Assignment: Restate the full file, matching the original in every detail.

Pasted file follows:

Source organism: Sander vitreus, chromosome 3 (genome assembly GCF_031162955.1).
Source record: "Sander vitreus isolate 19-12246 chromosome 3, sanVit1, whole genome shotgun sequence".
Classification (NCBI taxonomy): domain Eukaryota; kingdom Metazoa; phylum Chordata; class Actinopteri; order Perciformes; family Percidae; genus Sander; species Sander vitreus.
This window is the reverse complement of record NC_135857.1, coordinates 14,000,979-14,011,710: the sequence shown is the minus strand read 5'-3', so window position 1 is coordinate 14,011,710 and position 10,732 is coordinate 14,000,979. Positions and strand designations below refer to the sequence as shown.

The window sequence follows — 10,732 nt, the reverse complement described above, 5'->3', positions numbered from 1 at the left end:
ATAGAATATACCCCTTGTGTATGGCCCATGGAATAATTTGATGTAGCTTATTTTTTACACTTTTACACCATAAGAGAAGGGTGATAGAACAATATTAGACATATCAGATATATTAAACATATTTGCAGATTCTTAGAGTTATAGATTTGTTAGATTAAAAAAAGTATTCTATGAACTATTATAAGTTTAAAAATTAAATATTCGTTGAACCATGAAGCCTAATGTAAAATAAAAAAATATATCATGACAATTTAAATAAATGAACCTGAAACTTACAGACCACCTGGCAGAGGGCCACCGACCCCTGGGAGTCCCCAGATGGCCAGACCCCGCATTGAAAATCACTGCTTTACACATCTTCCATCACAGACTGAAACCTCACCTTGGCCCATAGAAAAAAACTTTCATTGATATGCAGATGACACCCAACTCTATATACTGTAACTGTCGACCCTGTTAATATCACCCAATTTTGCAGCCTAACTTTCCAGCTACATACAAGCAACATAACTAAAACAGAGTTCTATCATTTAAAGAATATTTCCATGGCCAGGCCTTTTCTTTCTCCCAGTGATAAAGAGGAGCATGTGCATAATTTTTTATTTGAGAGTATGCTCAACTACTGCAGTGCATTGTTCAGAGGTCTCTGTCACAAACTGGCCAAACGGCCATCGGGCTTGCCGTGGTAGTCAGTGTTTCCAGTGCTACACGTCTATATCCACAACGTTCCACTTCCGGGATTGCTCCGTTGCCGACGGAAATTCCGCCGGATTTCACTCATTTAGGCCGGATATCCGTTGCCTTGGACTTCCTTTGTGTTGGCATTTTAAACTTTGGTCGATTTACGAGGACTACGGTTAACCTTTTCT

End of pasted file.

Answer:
Source organism: Sander vitreus, chromosome 3 (genome assembly GCF_031162955.1).
Source record: "Sander vitreus isolate 19-12246 chromosome 3, sanVit1, whole genome shotgun sequence".
Classification (NCBI taxonomy): domain Eukaryota; kingdom Metazoa; phylum Chordata; class Actinopteri; order Perciformes; family Percidae; genus Sander; species Sander vitreus.
This window is the reverse complement of record NC_135857.1, coordinates 14,000,979-14,011,710: the sequence shown is the minus strand read 5'-3', so window position 1 is coordinate 14,011,710 and position 10,732 is coordinate 14,000,979. Positions and strand designations below refer to the sequence as shown.

The window sequence follows — 10,732 nt, the reverse complement described above, 5'->3', positions numbered from 1 at the left end:
ATAGAATATACCCCTTGTGTATGGCCCATGGAATAATTTGATGTAGCTTATTTTTTACACTTTTACACCATAAGAGAAGGGTGATAGAACAATATTAGACATATCAGATATATTAAACATATTTGCAGATTCTTAGAGTTATAGATTTGTTAGATTAAAAAAAGTATTCTATGAACTATTATAAGTTTAAAAATTAAATATTCGTTGAACCATGAAGCCTAATGTAAAATAAAAAAATATATCATGACAATTTAAATAAATGAACCTGAAACTTACAGACCACCTGGCAGAGGGCCACCGACCCCTGGGAGTCCCCAGATGGCCAGACCCCGCATTGAAAATCACTGCTTTACACATCTTCCATCACAGACTGAAACCTCACCTTGGCCCATAGAAAAAAACTTTCATTGATATGCAGATGACACCCAACTCTATATACTGTAACTGTCGACCCTGTTAATATCACCCAATTTTGCAGCCTAACTTTCCAGCTACATACAAGCAACATAACTAAAACAGAGTTCTATCATTTAAAGAATATTTCCATGGCCAGGCCTTTTCTTTCTCCCAGTGATAAAGAGGAGCATGTGCATAATTTTTTATTTGAGAGTATGCTCAACTACTGCAGTGCATTGTTCAGAGGTCTCTGTCACAAACTGGCCAAACGGCCATCGGGCTTGCCGTGGTAGTCAGTGTTTCCAGTGCTACACGTCTATATCCACAACGTTCCACTTCCGGGATTGCTCCGTTGCCGACGGAAATTCCGCCGGATTTCACTCATTTAGGCCGGATATCCGTTGCCTTGGACTTCCTTTGTGTTGGCATTTTAAACTTTGGTCGATTTACGAGGACTACGGTTAACCTTTTCT